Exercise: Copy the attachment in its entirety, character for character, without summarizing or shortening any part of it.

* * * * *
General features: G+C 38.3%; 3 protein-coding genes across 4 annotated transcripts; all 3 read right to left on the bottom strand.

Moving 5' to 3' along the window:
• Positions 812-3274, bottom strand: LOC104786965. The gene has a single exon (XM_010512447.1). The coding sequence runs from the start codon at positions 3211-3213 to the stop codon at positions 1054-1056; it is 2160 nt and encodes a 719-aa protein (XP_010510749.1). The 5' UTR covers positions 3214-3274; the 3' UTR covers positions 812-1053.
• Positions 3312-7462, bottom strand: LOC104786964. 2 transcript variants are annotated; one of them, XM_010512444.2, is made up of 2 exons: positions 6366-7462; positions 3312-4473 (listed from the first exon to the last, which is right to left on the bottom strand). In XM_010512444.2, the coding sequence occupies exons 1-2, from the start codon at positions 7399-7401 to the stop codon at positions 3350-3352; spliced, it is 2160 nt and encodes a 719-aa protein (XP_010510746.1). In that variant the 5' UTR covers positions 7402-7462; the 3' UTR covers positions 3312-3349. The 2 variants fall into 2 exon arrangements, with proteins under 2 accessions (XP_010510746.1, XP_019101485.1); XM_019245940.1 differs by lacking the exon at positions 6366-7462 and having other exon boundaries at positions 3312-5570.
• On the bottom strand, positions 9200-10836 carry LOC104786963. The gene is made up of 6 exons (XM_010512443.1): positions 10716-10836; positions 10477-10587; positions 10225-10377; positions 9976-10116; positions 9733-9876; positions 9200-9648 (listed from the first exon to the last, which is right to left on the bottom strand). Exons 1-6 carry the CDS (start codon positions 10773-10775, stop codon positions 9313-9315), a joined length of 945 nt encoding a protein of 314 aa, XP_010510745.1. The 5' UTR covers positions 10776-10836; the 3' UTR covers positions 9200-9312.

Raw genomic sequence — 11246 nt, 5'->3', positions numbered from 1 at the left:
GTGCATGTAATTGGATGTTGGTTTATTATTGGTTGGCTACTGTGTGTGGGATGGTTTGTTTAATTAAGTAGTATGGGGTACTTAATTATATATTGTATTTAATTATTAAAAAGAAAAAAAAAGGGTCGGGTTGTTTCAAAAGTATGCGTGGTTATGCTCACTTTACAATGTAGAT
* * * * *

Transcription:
General features: G+C 38.3%; 3 protein-coding genes across 4 annotated transcripts; all 3 read right to left on the bottom strand.

Moving 5' to 3' along the window:
• Positions 812-3274, bottom strand: LOC104786965. The gene has a single exon (XM_010512447.1). The coding sequence runs from the start codon at positions 3211-3213 to the stop codon at positions 1054-1056; it is 2160 nt and encodes a 719-aa protein (XP_010510749.1). The 5' UTR covers positions 3214-3274; the 3' UTR covers positions 812-1053.
• Positions 3312-7462, bottom strand: LOC104786964. 2 transcript variants are annotated; one of them, XM_010512444.2, is made up of 2 exons: positions 6366-7462; positions 3312-4473 (listed from the first exon to the last, which is right to left on the bottom strand). In XM_010512444.2, the coding sequence occupies exons 1-2, from the start codon at positions 7399-7401 to the stop codon at positions 3350-3352; spliced, it is 2160 nt and encodes a 719-aa protein (XP_010510746.1). In that variant the 5' UTR covers positions 7402-7462; the 3' UTR covers positions 3312-3349. The 2 variants fall into 2 exon arrangements, with proteins under 2 accessions (XP_010510746.1, XP_019101485.1); XM_019245940.1 differs by lacking the exon at positions 6366-7462 and having other exon boundaries at positions 3312-5570.
• On the bottom strand, positions 9200-10836 carry LOC104786963. The gene is made up of 6 exons (XM_010512443.1): positions 10716-10836; positions 10477-10587; positions 10225-10377; positions 9976-10116; positions 9733-9876; positions 9200-9648 (listed from the first exon to the last, which is right to left on the bottom strand). Exons 1-6 carry the CDS (start codon positions 10773-10775, stop codon positions 9313-9315), a joined length of 945 nt encoding a protein of 314 aa, XP_010510745.1. The 5' UTR covers positions 10776-10836; the 3' UTR covers positions 9200-9312.

Raw genomic sequence — 11246 nt, 5'->3', positions numbered from 1 at the left:
GTGCATGTAATTGGATGTTGGTTTATTATTGGTTGGCTACTGTGTGTGGGATGGTTTGTTTAATTAAGTAGTATGGGGTACTTAATTATATATTGTATTTAATTATTAAAAAGAAAAAAAAAGGGTCGGGTTGTTTCAAAAGTATGCGTGGTTATGCTCACTTTACAATGTAGAT